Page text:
The Boeing X-37, also known as the Orbital Test Vehicle (OTV), is a reusable unmanned spacecraft.
The X-37B spacecraft launched aboard a United Launch Alliance Atlas V rocket from Florida’s Cape Canaveral. During its nearly 100-day trek in orbit, the X-37B has been spotted by amateur astronomers on Earth as it carries out is secret mission.
Despite the project’s general secrecy, the Air Force has been perfectly willing to release photos of the vehicle sitting on top of its Atlas V rocket at Cape Canaveral, Florida, and on the runway at Vandenberg airport Base in California where it lands, autonomously.
Project officials have revealed that the X-37B’s maneuvering engine runs on hydrazine and nitrogen tetroxide, and that it uses a different kind of thermal protection than NASA’s space shuttle did. The durations of the first three missions are a matter of public record (224 days, 469 days, and 674 days), and while the orbital parameters aren’t officially disclosed, amateur astronomers have been able to spot the mini-spaceplane through telescopes and figure out that it’s been orbiting at relatively low altitudes.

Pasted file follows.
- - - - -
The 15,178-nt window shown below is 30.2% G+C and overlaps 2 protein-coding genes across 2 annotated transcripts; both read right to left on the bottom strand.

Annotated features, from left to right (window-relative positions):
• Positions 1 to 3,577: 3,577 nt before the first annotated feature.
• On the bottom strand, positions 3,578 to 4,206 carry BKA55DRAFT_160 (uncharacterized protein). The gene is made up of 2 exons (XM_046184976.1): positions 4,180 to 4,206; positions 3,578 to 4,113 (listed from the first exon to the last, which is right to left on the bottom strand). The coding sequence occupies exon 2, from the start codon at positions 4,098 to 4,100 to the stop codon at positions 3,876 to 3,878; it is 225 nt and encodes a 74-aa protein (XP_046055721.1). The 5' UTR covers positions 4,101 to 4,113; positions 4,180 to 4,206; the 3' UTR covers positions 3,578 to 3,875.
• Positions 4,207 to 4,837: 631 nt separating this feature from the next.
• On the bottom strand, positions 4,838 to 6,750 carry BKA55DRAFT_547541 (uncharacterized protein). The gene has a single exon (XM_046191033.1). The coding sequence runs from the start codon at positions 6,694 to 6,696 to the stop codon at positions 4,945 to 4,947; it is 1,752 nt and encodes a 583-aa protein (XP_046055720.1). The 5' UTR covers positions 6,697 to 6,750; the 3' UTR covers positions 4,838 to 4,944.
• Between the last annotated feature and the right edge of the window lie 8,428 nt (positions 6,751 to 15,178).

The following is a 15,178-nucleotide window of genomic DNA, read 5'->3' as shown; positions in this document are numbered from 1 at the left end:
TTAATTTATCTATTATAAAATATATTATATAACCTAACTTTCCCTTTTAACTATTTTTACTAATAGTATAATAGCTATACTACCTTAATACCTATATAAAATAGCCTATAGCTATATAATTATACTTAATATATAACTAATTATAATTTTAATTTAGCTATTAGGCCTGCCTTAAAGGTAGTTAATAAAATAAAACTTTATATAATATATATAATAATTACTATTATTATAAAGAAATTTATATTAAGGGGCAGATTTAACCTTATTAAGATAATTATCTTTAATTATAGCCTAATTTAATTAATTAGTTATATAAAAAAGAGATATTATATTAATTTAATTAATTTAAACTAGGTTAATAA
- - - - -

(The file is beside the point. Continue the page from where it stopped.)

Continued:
At an aerospace meeting in 2011, Arthur Grantz, a chief engineer with Boeing, the company that built the X-37B, said that the program had been evaluating the vehicle’s autonomous navigation and other systems.
Video Credits: Michael Martin